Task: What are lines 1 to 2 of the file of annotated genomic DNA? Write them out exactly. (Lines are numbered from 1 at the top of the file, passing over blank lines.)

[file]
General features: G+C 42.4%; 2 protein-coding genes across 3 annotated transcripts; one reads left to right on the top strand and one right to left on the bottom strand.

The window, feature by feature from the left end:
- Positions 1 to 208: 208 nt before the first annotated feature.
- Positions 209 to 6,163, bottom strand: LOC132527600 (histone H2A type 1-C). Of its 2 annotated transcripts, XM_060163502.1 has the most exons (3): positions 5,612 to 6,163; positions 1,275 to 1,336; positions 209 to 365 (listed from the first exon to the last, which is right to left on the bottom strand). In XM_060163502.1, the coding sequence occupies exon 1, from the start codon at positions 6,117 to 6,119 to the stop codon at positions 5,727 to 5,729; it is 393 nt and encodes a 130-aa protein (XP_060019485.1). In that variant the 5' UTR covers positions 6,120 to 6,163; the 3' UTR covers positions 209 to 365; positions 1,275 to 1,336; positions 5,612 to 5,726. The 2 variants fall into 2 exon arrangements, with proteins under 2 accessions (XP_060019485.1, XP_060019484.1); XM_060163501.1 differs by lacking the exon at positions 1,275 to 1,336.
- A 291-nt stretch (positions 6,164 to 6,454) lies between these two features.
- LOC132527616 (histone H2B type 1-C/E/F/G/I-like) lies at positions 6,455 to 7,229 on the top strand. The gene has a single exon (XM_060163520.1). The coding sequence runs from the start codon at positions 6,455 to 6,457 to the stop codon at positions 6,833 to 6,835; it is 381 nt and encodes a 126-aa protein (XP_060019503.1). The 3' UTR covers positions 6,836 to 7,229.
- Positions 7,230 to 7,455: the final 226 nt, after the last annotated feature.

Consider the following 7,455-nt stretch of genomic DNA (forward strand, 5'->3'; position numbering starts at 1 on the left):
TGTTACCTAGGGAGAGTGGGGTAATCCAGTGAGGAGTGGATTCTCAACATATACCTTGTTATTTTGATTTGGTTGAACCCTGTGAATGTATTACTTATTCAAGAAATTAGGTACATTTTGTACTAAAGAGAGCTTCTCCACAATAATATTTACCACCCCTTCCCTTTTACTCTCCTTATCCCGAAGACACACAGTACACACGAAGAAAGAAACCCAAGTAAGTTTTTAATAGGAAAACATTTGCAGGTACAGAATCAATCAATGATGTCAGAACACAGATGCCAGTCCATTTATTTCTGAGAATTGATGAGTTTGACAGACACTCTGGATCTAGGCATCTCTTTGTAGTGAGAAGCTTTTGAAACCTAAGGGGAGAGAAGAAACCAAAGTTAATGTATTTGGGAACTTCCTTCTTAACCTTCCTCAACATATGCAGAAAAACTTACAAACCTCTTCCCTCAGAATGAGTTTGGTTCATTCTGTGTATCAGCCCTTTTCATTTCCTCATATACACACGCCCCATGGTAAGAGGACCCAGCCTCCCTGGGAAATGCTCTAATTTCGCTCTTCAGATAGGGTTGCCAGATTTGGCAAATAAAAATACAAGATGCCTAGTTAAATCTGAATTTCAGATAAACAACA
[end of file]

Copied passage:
General features: G+C 42.4%; 2 protein-coding genes across 3 annotated transcripts; one reads left to right on the top strand and one right to left on the bottom strand.

The window, feature by feature from the left end: